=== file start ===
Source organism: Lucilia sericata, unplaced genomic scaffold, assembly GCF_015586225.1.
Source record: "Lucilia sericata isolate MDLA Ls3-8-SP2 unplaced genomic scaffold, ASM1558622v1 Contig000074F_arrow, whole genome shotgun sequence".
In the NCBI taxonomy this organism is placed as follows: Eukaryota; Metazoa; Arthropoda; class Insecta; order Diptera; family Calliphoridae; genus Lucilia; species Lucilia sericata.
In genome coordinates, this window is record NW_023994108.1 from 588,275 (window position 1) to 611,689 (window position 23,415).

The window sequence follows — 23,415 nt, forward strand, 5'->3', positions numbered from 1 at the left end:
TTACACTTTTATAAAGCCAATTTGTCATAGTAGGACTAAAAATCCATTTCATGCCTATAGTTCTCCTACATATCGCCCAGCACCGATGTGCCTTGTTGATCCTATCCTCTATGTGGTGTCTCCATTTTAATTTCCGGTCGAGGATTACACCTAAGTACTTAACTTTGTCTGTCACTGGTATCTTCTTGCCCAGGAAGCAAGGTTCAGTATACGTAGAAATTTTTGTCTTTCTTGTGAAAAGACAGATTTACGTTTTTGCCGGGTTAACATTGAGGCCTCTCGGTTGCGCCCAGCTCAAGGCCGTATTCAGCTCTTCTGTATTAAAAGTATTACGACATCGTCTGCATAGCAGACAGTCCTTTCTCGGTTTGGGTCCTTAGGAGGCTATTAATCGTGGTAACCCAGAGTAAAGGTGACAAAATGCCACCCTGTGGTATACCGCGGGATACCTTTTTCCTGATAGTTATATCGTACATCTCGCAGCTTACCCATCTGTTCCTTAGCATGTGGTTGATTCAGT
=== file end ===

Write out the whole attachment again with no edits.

Source organism: Lucilia sericata, unplaced genomic scaffold, assembly GCF_015586225.1.
Source record: "Lucilia sericata isolate MDLA Ls3-8-SP2 unplaced genomic scaffold, ASM1558622v1 Contig000074F_arrow, whole genome shotgun sequence".
In the NCBI taxonomy this organism is placed as follows: Eukaryota; Metazoa; Arthropoda; class Insecta; order Diptera; family Calliphoridae; genus Lucilia; species Lucilia sericata.
In genome coordinates, this window is record NW_023994108.1 from 588,275 (window position 1) to 611,689 (window position 23,415).

The window sequence follows — 23,415 nt, forward strand, 5'->3', positions numbered from 1 at the left end:
TTACACTTTTATAAAGCCAATTTGTCATAGTAGGACTAAAAATCCATTTCATGCCTATAGTTCTCCTACATATCGCCCAGCACCGATGTGCCTTGTTGATCCTATCCTCTATGTGGTGTCTCCATTTTAATTTCCGGTCGAGGATTACACCTAAGTACTTAACTTTGTCTGTCACTGGTATCTTCTTGCCCAGGAAGCAAGGTTCAGTATACGTAGAAATTTTTGTCTTTCTTGTGAAAAGACAGATTTACGTTTTTGCCGGGTTAACATTGAGGCCTCTCGGTTGCGCCCAGCTCAAGGCCGTATTCAGCTCTTCTGTATTAAAAGTATTACGACATCGTCTGCATAGCAGACAGTCCTTTCTCGGTTTGGGTCCTTAGGAGGCTATTAATCGTGGTAACCCAGAGTAAAGGTGACAAAATGCCACCCTGTGGTATACCGCGGGATACCTTTTTCCTGATAGTTATATCGTACATCTCGCAGCTTACCCATCTGTTCCTTAGCATGTGGTTGATTCAGT